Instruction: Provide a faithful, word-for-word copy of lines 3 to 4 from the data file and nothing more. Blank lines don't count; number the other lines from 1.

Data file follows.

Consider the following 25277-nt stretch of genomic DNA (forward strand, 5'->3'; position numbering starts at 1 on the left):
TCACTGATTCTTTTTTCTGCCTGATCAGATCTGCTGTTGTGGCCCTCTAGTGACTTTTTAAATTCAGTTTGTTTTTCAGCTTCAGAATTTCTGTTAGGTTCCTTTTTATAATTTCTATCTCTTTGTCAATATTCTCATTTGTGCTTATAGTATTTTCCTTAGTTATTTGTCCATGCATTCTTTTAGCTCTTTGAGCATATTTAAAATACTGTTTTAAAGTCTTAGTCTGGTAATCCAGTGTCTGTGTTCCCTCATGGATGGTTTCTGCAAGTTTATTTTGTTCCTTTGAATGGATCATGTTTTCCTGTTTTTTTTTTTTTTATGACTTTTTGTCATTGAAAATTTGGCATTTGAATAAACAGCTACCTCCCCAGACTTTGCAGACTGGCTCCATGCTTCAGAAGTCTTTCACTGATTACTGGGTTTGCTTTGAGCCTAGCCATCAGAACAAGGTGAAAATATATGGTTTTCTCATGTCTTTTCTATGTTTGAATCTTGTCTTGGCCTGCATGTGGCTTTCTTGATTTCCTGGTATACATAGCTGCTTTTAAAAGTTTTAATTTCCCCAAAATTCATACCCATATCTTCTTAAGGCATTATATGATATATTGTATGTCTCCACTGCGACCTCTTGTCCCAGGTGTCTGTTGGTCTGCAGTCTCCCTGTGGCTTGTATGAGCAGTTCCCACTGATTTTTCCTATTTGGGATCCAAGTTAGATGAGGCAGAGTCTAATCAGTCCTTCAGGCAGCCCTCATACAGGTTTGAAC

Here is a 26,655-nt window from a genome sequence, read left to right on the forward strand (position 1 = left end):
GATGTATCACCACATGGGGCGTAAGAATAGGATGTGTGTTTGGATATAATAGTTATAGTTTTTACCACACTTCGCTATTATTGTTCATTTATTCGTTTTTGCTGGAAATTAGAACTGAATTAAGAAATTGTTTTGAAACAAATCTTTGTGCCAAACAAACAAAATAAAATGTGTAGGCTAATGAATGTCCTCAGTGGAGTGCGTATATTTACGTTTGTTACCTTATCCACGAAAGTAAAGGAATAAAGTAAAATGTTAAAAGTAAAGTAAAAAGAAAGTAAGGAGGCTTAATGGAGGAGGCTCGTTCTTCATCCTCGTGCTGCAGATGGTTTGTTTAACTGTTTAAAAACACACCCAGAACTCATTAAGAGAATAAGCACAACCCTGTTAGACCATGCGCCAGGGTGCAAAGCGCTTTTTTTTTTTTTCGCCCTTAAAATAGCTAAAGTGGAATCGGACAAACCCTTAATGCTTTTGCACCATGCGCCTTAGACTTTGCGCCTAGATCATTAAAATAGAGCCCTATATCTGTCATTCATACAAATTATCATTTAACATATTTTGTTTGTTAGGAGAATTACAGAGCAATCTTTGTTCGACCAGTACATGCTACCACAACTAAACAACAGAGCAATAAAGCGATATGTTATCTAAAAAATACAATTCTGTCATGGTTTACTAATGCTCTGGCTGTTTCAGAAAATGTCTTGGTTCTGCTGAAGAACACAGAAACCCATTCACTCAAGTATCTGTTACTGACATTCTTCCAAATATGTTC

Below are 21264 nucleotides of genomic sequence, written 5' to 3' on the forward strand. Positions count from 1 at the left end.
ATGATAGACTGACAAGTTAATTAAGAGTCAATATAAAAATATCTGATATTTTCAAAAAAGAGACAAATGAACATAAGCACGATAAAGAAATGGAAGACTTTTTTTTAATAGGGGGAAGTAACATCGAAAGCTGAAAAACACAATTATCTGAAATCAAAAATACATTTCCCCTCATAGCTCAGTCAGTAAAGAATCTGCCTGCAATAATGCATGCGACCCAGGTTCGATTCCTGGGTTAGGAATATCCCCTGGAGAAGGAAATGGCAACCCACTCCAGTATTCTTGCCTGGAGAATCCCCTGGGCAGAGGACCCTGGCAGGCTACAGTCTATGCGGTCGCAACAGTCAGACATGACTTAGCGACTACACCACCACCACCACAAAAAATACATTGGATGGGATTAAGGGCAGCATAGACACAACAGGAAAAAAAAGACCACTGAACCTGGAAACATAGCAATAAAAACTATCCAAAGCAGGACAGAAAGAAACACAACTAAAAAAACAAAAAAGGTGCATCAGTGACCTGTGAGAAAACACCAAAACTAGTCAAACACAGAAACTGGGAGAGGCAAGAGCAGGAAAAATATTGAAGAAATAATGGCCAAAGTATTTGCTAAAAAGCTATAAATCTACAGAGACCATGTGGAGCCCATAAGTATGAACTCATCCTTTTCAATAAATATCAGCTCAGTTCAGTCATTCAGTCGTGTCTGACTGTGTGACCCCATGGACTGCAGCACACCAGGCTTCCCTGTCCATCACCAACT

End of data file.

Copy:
Here is a 26,655-nt window from a genome sequence, read left to right on the forward strand (position 1 = left end):
GATGTATCACCACATGGGGCGTAAGAATAGGATGTGTGTTTGGATATAATAGTTATAGTTTTTACCACACTTCGCTATTATTGTTCATTTATTCGTTTTTGCTGGAAATTAGAACTGAATTAAGAAATTGTTTTGAAACAAATCTTTGTGCCAAACAAACAAAATAAAATGTGTAGGCTAATGAATGTCCTCAGTGGAGTGCGTATATTTACGTTTGTTACCTTATCCACGAAAGTAAAGGAATAAAGTAAAATGTTAAAAGTAAAGTAAAAAGAAAGTAAGGAGGCTTAATGGAGGAGGCTCGTTCTTCATCCTCGTGCTGCAGATGGTTTGTTTAACTGTTTAAAAACACACCCAGAACTCATTAAGAGAATAAGCACAACCCTGTTAGACCATGCGCCAGGGTGCAAAGCGCTTTTTTTTTTTTTCGCCCTTAAAATAGCTAAAGTGGAATCGGACAAACCCTTAATGCTTTTGCACCATGCGCCTTAGACTTTGCGCCTAGATCATTAAAATAGAGCCCTATATCTGTCATTCATACAAATTATCATTTAACATATTTTGTTTGTTAGGAGAATTACAGAGCAATCTTTGTTCGACCAGTACATGCTACCACAACTAAACAACAGAGCAATAAAGCGATATGTTATCTAAAAAATACAATTCTGTCATGGTTTACTAATGCTCTGGCTGTTTCAGAAAATGTCTTGGTTCTGCTGAAGAACACAGAAACCCATTCACTCAAGTATCTGTTACTGACATTCTTCCAAATATGTTC